With the Blogchatter Ebook Carnival well underway, bookworms and writers are equally ecstatic uploading and downloading their Ebooks. A great week for everyone all round! Our ebook writers are euphoric about the response to their books and readers are busy reading.

But the question is, how do you go about reviewing a book? If you’ve never done it before, of course, Blogchatter came to the rescue with #bookreviews and How to Write Them on Twitter Primetime on May 23, 2018.

As always our enthusiastic Twitteratti came from all over India. Many of the participants have reviewed books on their blogs. Most don’t want to really be critical and like to just put out there what they have read and have given a brief interpretation of the book and have left it to the readers to decide whether they want to read the book or not. Some review books on Goodreads and Amazon and other book websites too.

  • Book reviews provide suggestions to the authors.
  • They help a reader decide whether they want to read the book or not and whether to spend money on buying it.
  • There are two types of reviews, one for authors to get the perspective of the reader and one for the reader to decide whether they will connect with the book or not.

The purpose is to put into the world another view on the book, apart from what the author has , also for others to get a brief before they decide to choose the book or not #Blogchatter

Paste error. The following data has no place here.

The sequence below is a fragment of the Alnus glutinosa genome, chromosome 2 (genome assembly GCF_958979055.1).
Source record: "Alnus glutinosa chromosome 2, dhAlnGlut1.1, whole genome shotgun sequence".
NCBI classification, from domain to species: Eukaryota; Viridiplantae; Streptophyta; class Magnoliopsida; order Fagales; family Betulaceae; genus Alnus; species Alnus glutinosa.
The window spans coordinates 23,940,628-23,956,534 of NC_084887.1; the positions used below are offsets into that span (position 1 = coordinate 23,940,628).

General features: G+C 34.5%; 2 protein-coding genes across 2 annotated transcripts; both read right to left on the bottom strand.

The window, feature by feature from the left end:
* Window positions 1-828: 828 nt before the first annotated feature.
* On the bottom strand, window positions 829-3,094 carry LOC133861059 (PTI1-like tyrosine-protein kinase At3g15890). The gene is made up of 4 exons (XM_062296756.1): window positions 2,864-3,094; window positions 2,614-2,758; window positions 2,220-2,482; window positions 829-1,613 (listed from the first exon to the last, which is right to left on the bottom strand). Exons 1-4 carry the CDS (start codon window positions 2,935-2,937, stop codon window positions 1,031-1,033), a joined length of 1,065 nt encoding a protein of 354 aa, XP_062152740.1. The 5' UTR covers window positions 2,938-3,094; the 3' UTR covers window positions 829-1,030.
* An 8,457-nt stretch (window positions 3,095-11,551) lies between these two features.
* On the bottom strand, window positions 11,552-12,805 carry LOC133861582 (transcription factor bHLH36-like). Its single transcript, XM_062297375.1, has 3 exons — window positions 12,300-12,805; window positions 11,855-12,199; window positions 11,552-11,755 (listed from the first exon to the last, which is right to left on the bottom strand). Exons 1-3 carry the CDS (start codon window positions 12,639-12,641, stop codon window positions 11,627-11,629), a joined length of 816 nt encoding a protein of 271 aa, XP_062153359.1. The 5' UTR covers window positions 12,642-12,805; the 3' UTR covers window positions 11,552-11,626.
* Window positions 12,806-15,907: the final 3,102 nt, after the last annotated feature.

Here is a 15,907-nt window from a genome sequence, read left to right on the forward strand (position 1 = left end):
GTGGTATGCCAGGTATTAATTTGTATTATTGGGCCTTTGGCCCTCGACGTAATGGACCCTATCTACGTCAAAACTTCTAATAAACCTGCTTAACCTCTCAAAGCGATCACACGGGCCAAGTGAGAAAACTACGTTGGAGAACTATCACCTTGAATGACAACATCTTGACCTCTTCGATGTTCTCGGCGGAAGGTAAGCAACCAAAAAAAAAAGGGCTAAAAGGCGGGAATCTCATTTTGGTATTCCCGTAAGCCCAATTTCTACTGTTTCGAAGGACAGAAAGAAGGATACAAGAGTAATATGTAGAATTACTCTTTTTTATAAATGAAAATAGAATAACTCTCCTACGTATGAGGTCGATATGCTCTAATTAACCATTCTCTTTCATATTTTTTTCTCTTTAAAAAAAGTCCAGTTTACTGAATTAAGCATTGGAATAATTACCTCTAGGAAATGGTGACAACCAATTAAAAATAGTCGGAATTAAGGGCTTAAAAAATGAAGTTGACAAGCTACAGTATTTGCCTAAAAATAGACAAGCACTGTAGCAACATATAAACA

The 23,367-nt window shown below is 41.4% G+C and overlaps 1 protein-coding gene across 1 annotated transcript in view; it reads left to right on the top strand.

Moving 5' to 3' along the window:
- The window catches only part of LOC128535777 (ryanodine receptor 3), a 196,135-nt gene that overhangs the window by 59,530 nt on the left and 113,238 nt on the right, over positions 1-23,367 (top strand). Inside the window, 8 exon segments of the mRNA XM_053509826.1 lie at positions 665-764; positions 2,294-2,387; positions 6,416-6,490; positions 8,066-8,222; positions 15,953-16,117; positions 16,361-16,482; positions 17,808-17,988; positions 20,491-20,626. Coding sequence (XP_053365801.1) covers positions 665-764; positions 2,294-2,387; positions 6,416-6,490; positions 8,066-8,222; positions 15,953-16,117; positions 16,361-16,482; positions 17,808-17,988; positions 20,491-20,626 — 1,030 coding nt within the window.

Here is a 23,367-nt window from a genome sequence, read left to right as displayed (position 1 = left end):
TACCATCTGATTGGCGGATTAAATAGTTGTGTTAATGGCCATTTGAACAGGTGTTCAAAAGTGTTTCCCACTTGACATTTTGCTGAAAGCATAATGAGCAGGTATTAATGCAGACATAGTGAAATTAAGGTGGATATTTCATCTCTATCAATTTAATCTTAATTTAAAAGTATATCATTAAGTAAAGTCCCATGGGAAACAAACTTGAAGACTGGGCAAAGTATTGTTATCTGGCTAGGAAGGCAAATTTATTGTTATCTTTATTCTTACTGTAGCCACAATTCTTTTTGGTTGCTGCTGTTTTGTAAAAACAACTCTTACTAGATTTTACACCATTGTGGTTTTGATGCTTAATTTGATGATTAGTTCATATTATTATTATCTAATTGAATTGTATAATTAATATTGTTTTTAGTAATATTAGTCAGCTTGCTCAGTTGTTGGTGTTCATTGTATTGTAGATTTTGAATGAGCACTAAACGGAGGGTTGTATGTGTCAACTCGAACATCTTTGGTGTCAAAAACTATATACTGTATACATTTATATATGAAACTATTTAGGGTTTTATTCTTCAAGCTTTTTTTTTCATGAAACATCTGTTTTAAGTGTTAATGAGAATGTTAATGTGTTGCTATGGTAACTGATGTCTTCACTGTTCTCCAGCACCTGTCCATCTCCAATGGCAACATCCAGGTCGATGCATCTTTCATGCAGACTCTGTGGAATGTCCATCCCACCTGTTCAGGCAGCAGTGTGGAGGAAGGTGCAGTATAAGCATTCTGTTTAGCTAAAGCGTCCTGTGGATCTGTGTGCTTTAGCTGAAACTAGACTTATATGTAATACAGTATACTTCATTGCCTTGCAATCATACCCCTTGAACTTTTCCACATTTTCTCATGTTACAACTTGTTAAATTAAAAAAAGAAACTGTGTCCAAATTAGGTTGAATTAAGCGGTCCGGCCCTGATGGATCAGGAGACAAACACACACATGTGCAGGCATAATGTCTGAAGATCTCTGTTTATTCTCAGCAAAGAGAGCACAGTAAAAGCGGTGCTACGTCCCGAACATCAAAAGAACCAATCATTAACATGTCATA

— Leha Divakar (@literaryleha) May 23, 2018

The purpose of writing a review is manifold. Provide a summary, analyse the characters and share your experience about reading the book, what you did or didn’t like about it.  Authors get visibility while a reader is able to connect with the writer. The review should also contain a link to the book, information about the publisher, the number of pages and so on.

A2. To highlight what the reviewer liked about the book. What stood out.
And to guide the readers whether to invest their time and money on it. It’s also a message to the author that her ideas and story resonated with someone. Or someone has actually read it. #Blogchatter

— Pratikshya Mishra (@pratikshyam) May 23, 2018


Readers don’t expect a book review to be a promotional piece. They want to know whether it’s worth reading.
You should be able to convey to the reader the experience you went through while reading the book so they can answer the all important question “what to expect” from the book.

#Blogchatter a #BookReview should create a replica of the experience a reader would go through if they were to read the book themselves #Readomania

— Dipankar Mukherjee (@DMSpeaks) May 23, 2018

  • Try to approach the book objectively, to be fair, even if you didn’t care too much about it.
  • Write what genre it is. Ask yourself does the book do justice to the genre it represents?
  • Is it fast-moving or slow, how it affected you the reader? Will it be worth the effort to read it?
  • Review the editing, the writing style
  • Did you like the way the characters were developed?
  • Is the plot too simple or impossible to believe?
  • How could the writer have improved upon the writing, if at all?
  • Give your assessment of the book, your opinion
  • What is the message the author is trying to convey in your opinion? Has he/she succeeded?
  • You can write about what you learned from the book if anything